Published Jan 21. 2019 - 5 years ago
Updated or edited May 22. 2020

Using bead chains

Plain and simple bead chain is one of the cheapest fly tying materials around, but very useful and a great addition to many flies.

From the flyshop
From the flyshop
Martin Joergensen

Bead chain was one of the first materials I ever used for flies, and many of my first flies have eyes made from this simple and cheap material.
And back then – as well as now – simple and cheap are the keywords. I liked inexpensive stuff then as I do now, and I'm almost sure that my first bits of bead chain were harvested from some bathtub chain or key ring.
Also, a lot of the patterns I tied when I started, actually prescribed bead chain eyes, which have always been more common on Danish saltwater flies than actual dumbbells. At the same time I like bead chains over dumbbells (for other reasons than price). They are lighter, which suits me well since I just want a little extra weight on most of my flies, and not quite as much as will be added by lead or tungsten dumbbell eyes.
Bead chain is sometimes also referred to as ball chain, and is used for various purposes out in the real world, chaining plugs to sinks and bathtubs, attaching keys to trousers and even rolling blinds up and down. They are also used as jewelry and even for bead curtains. All these common uses leads to fairly easy access and low prices... unless you of course buy bead chain in a flyshop.

Looking at you
On top
Butcher Fly
Bonefish style
Bead chain eyes
Henning Eskol - Martin Joergensen
Martin Joergensen

Types and colors

Bead chains are essentially identical in construction no matter what type you get. They consist of small hollow balls, connected by a row of "dog bone" shaped rods. The balls are made from a metal plate, shaped and bent to form a ball. Most beads have a narrow seam along one side, and aren't soldered or glued in any way. The chain is flexible, but not much, and when we use it for tying, we usually only use two balls, and simply cut the connecting rod, which usually disappears into the ball, leaving a hole, which conveniently forms a pupil in the eye.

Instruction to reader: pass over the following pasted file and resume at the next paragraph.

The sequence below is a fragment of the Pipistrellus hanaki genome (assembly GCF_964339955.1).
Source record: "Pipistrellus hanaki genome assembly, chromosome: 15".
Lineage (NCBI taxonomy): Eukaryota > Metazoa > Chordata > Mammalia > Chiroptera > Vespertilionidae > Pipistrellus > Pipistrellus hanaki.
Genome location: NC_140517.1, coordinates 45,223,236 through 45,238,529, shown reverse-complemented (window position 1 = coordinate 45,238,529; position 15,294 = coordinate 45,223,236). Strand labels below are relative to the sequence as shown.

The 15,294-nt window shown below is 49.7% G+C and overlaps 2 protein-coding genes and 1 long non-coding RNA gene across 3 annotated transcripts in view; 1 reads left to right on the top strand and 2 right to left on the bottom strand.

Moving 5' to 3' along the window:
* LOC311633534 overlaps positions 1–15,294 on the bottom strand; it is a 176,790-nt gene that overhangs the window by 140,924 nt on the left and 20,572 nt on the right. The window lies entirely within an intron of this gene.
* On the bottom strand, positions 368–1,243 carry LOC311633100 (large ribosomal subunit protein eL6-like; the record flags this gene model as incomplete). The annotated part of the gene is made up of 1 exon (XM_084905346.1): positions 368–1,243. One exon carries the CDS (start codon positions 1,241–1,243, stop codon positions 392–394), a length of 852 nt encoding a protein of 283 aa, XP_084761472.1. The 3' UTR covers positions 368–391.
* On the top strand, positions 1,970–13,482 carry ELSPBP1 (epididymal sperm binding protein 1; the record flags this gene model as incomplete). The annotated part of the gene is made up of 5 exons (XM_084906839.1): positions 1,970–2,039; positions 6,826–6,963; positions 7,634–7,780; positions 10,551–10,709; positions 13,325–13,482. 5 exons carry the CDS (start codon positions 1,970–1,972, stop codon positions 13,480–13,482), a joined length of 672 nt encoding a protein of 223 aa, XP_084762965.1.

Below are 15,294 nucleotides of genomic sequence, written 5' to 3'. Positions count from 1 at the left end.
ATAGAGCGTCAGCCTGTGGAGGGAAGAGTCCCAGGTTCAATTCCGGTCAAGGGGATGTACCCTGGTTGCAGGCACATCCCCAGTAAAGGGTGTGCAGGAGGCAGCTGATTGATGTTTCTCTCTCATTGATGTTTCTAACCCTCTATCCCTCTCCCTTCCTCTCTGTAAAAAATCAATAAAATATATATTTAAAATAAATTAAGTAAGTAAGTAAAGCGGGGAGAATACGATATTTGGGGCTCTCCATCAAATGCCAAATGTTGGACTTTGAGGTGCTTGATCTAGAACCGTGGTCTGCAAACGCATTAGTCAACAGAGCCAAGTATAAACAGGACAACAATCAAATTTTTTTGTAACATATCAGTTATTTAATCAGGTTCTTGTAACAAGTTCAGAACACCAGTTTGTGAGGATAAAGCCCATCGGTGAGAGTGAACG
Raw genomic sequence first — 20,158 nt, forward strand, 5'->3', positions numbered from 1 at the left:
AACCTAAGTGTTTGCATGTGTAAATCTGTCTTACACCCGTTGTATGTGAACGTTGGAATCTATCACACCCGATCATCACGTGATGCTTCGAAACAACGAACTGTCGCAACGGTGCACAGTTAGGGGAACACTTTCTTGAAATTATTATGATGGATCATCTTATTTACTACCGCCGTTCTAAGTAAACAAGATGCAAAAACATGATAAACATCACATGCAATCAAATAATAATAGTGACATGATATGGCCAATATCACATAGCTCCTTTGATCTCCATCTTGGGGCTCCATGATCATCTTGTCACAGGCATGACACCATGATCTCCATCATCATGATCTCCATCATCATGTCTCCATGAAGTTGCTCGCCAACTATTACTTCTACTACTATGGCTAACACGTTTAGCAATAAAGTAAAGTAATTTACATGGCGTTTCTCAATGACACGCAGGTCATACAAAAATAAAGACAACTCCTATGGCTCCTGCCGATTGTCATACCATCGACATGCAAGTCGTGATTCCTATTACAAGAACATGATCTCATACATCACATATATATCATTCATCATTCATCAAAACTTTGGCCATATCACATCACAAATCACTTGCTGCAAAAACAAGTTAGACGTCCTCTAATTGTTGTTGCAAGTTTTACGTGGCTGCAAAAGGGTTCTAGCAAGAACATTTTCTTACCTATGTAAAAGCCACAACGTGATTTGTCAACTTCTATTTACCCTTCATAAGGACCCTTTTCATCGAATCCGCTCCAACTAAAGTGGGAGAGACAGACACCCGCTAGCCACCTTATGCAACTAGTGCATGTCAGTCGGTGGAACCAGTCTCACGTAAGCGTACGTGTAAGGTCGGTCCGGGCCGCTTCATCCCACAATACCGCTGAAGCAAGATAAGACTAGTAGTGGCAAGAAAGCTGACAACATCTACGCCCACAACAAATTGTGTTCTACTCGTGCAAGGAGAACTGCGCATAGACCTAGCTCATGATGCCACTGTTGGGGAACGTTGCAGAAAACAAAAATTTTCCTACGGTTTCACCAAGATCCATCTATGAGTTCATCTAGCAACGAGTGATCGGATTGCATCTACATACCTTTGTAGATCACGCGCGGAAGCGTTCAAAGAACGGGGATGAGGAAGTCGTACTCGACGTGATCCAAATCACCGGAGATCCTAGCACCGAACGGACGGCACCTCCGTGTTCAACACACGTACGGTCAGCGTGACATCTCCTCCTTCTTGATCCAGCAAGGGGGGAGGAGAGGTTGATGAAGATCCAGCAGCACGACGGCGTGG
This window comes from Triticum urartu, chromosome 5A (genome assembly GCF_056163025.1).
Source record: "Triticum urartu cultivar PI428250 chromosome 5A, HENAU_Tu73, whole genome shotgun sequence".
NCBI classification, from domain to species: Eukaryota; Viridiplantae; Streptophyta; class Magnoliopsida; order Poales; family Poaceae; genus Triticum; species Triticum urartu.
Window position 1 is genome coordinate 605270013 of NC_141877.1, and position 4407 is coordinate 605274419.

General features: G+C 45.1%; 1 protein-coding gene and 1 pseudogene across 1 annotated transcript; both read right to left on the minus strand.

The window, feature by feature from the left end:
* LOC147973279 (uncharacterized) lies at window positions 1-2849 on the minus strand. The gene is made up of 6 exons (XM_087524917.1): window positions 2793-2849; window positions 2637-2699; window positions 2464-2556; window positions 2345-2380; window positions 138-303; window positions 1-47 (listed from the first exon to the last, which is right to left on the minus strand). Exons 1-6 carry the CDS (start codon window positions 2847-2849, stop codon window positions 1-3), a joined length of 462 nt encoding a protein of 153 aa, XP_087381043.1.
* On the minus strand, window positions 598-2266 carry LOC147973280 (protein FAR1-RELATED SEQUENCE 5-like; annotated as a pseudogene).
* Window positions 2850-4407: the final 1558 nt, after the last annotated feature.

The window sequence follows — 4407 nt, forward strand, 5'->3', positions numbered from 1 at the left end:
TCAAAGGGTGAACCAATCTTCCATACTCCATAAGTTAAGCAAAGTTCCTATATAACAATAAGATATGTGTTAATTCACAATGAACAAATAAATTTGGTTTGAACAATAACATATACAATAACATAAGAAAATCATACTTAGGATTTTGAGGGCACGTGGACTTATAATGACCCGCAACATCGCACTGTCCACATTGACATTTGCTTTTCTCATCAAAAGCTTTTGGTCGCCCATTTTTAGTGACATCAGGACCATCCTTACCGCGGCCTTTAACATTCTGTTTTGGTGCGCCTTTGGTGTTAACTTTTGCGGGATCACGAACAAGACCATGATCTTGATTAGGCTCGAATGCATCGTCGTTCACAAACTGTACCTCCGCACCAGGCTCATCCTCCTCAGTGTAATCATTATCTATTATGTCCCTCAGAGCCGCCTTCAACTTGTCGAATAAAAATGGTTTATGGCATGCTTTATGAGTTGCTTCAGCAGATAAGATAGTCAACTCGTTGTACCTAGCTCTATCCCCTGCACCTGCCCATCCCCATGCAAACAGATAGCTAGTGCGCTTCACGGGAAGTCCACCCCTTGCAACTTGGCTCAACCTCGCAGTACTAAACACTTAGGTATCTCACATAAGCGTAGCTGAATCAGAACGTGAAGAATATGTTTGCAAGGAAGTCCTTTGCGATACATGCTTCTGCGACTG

Bead chains are available in a huge array of sizes and colors. Sizes start as small as a 0.5 millimeters (1/50") diameter and typically go up to about 3.5-4.5 millimeters (3/16"), which is actually really large beads. Larger bead chains may be found, but the way they are constructed sets a limit to the size.
You can get the chains in many colors. Most are metallic, like silver, copper, brass and various hues, which come from anodizing, but some eyes come in solid colors like black and white and even bright colors, which are typically obtained by simply painting the chains. Silver isn't just silver, but comes in all kinds of variations like gun metal, bright silver, chrome, antique and many more shades.

Metal colors
A colorful selection
Martin Joergensen
From jewlry shop
Endless chains
Martin Joergensen


You can buy bead chain eyes in fly shops and order them online in webshops that cater to fly tyers, but it probably won't surprise you that this is about the most expensive way you can buy bead chain. You typically get foot-long pieces for a few dollars a piece. It's not expensive, but it is – like so many other fly-tying materials – large pieces cut into small ones, put into small bags, labeled and sold at a premium.
Basically all other sources are less expensive, and since bead chain is a hardware item, plain old hardware stores are the first obvious place to look. Since bead chains are also used for blinds, bathrooms, jewelry and key chains, places that sell curtains, bathroom appliances, jewelry-making accessories as well as locksmiths are also places worth looking.